# Inner Product Involving Integrals

• Mar 6th 2010, 11:56 AM
mathematicalbagpiper
Inner Product Involving Integrals
Let V denote the vector space of all continuous functions :

f:[0, 1] -> R

Where the 1st and 2nd derivatives exist and are continuous. Suppose further that:

f(0)=f(1)=0

Now let L: V -> V be defined by

L(f) = f''

Define the inner product <f, g> as follows:

<f, g> = $\displaystyle \int^1_0 f(t)g(t)dt$

Prove that <L(f), g> = <f, L(g)>

(I've already proved that L is a linear map. The hint on this part says to use integration by parts twice, but I'm not seeing it. Help? If I can get some guidance on the left-hand side, I can do the right hand side as well since it will be similar. Thanks.)
• Mar 6th 2010, 01:10 PM
Opalg
Quote:

Originally Posted by mathematicalbagpiper
Let V denote the vector space of all continuous functions :

f:[0, 1] -> R

Where the 1st and 2nd derivatives exist and are continuous. Suppose further that:

f(0)=f(1)=0

Now let L: V -> V be defined by

L(f) = f''

Define the inner product <f, g> as follows:

<f, g> = $\displaystyle \int^1_0 f(t)g(t)dt$

Prove that <L(f), g> = <f, L(g)>

(I've already proved that L is a linear map. The hint on this part says to use integration by parts twice, but I'm not seeing it. Help? If I can get some guidance on the left-hand side, I can do the right hand side as well since it will be similar. Thanks.)

Starting point: $\displaystyle \langle L(f),g\rangle = \int^1_0 f''(t)g(t)\,dt = \Bigl[f'(t)g(t)\Bigr]_0^1 - \int_0^1f'(t)g'(t)\,dt$ (integration by parts). Now use the fact that g(0) = g(1) = 0.
• Mar 6th 2010, 01:14 PM
TheEmptySet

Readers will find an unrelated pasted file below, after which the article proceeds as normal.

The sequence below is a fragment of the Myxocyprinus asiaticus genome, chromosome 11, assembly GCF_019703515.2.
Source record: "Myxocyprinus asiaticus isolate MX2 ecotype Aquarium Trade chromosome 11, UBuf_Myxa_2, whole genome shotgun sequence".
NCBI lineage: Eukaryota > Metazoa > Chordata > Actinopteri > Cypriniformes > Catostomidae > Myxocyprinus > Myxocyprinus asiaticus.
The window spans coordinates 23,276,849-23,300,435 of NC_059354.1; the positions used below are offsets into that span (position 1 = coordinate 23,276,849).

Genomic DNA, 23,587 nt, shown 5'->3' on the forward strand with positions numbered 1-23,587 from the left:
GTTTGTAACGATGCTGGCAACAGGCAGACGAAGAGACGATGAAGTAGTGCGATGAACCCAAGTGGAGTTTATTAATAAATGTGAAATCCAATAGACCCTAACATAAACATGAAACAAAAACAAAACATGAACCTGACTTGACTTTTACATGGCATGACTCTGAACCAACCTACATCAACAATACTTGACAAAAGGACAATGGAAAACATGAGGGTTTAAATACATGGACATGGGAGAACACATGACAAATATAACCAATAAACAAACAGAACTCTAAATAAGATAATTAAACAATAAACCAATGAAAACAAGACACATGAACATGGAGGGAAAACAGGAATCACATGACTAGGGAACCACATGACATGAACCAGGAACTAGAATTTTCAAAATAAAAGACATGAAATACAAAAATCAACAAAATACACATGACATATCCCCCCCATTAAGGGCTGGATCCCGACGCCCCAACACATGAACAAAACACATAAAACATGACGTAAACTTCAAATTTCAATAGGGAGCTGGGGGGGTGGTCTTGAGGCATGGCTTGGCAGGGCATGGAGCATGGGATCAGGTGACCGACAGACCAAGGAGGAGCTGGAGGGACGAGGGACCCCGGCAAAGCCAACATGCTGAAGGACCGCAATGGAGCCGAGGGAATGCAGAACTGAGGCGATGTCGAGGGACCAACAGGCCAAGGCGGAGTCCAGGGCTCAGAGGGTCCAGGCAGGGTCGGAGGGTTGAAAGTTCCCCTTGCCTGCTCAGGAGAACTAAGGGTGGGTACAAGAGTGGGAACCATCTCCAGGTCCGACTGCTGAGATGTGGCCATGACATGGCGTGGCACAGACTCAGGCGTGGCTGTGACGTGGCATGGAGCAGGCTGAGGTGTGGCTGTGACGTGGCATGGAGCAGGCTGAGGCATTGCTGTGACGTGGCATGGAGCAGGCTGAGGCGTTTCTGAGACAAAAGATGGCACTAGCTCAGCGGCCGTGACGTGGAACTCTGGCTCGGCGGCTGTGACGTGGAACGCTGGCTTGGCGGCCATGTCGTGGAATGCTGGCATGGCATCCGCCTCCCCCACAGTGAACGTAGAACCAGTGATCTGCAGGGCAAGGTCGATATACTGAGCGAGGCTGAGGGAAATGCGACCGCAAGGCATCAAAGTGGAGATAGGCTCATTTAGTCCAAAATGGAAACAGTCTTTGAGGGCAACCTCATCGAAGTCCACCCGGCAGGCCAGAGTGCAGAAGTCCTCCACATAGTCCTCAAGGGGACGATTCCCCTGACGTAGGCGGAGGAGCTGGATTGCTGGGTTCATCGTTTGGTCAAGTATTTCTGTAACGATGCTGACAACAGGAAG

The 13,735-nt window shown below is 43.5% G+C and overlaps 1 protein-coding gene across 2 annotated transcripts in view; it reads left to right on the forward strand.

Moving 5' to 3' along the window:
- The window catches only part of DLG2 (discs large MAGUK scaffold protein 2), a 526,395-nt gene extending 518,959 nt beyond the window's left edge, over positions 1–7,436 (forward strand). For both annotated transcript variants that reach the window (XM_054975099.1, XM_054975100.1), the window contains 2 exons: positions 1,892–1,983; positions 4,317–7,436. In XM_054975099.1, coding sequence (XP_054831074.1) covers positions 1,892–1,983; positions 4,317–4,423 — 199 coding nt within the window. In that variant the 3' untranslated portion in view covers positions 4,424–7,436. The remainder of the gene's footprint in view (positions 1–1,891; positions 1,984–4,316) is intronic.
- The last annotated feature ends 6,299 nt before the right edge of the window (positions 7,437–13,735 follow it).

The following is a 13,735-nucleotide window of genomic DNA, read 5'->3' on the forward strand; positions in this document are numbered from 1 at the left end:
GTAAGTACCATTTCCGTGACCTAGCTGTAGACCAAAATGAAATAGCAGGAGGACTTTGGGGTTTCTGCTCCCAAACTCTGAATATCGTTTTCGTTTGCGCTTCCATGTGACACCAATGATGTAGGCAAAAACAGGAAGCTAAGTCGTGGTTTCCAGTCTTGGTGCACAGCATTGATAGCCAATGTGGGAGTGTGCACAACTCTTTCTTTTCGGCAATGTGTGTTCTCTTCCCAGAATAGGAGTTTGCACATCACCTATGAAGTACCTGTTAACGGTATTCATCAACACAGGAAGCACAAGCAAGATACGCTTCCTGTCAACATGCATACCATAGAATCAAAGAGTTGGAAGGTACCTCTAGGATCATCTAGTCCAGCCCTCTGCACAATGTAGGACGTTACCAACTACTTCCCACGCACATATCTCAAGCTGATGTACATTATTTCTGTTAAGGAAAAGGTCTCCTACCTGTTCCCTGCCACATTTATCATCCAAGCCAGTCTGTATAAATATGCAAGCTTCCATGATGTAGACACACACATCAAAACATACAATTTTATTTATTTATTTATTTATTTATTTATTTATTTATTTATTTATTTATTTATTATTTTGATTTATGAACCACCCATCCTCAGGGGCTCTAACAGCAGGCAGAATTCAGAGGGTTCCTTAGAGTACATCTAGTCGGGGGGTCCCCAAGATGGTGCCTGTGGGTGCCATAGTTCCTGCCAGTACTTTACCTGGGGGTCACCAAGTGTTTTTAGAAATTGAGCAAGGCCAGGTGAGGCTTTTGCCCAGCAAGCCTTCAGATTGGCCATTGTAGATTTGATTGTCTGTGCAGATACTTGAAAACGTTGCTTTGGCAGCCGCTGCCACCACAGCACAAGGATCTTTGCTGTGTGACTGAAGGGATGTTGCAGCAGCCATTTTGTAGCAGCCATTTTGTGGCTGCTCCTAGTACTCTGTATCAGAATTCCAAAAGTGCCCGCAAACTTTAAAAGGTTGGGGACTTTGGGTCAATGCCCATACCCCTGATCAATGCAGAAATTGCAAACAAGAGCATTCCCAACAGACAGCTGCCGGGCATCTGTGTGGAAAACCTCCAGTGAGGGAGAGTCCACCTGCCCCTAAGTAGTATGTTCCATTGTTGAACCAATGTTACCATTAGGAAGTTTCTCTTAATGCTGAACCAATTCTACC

Quote:

Originally Posted by mathematicalbagpiper
Let V denote the vector space of all continuous functions :

f:[0, 1] -> R

Where the 1st and 2nd derivatives exist and are continuous. Suppose further that:

f(0)=f(1)=0

Now let L: V -> V be defined by

L(f) = f''

Define the inner product <f, g> as follows:

<f, g> = $\displaystyle \int^1_0 f(t)g(t)dt$

Prove that <L(f), g> = <f, L(g)>

(I've already proved that L is a linear map. The hint on this part says to use integration by parts twice, but I'm not seeing it. Help? If I can get some guidance on the left-hand side, I can do the right hand side as well since it will be similar. Thanks.)

$\displaystyle <L(f),g>=\int_{0}^{1}f''gdx$

Now as the hint says use integration by parts with
$\displaystyle u=g \implies du=g'dx \text{ and } dv=f''dx \implies v=f'$

Then you get

$\displaystyle <L(f),g>=\int_{0}^{1}f''gdx=f'g\bigg|_{0}^{1}-\int_{0}^{1}f'gdx$

So the middle term is zero becuase $\displaystyle g(1)=g(0)=0$

So you end up with

$\displaystyle <L(f),g>=\int_{0}^{1}f''gdx=-\int_{0}^{1}f'gdx=<f',g>$

Now just integrate by parts one more time to finish the job.